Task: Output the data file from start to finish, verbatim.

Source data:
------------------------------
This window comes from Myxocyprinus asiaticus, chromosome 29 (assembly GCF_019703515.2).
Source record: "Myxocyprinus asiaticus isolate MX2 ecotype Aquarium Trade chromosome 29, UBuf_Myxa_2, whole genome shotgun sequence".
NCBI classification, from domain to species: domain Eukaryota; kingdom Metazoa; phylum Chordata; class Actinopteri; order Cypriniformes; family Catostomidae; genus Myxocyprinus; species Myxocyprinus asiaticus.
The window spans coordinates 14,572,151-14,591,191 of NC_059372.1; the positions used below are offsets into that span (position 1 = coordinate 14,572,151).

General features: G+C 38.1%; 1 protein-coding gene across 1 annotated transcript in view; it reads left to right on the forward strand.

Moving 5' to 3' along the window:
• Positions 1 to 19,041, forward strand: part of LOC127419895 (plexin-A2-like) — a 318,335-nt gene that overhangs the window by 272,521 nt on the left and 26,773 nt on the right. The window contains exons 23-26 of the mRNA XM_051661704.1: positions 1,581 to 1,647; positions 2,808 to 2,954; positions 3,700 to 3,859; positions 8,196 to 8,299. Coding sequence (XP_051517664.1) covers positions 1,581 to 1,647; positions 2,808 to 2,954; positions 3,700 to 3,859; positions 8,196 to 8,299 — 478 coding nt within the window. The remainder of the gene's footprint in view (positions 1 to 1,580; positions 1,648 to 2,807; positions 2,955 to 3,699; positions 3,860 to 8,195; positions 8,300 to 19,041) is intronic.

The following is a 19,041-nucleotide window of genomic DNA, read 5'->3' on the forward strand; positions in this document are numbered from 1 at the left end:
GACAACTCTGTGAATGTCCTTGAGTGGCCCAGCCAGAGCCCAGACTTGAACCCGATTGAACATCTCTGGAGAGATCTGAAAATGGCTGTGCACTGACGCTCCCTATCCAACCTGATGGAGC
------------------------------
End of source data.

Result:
This window comes from Myxocyprinus asiaticus, chromosome 29 (assembly GCF_019703515.2).
Source record: "Myxocyprinus asiaticus isolate MX2 ecotype Aquarium Trade chromosome 29, UBuf_Myxa_2, whole genome shotgun sequence".
NCBI classification, from domain to species: domain Eukaryota; kingdom Metazoa; phylum Chordata; class Actinopteri; order Cypriniformes; family Catostomidae; genus Myxocyprinus; species Myxocyprinus asiaticus.
The window spans coordinates 14,572,151-14,591,191 of NC_059372.1; the positions used below are offsets into that span (position 1 = coordinate 14,572,151).

General features: G+C 38.1%; 1 protein-coding gene across 1 annotated transcript in view; it reads left to right on the forward strand.

Moving 5' to 3' along the window:
• Positions 1 to 19,041, forward strand: part of LOC127419895 (plexin-A2-like) — a 318,335-nt gene that overhangs the window by 272,521 nt on the left and 26,773 nt on the right. The window contains exons 23-26 of the mRNA XM_051661704.1: positions 1,581 to 1,647; positions 2,808 to 2,954; positions 3,700 to 3,859; positions 8,196 to 8,299. Coding sequence (XP_051517664.1) covers positions 1,581 to 1,647; positions 2,808 to 2,954; positions 3,700 to 3,859; positions 8,196 to 8,299 — 478 coding nt within the window. The remainder of the gene's footprint in view (positions 1 to 1,580; positions 1,648 to 2,807; positions 2,955 to 3,699; positions 3,860 to 8,195; positions 8,300 to 19,041) is intronic.

The following is a 19,041-nucleotide window of genomic DNA, read 5'->3' on the forward strand; positions in this document are numbered from 1 at the left end:
GACAACTCTGTGAATGTCCTTGAGTGGCCCAGCCAGAGCCCAGACTTGAACCCGATTGAACATCTCTGGAGAGATCTGAAAATGGCTGTGCACTGACGCTCCCTATCCAACCTGATGGAGC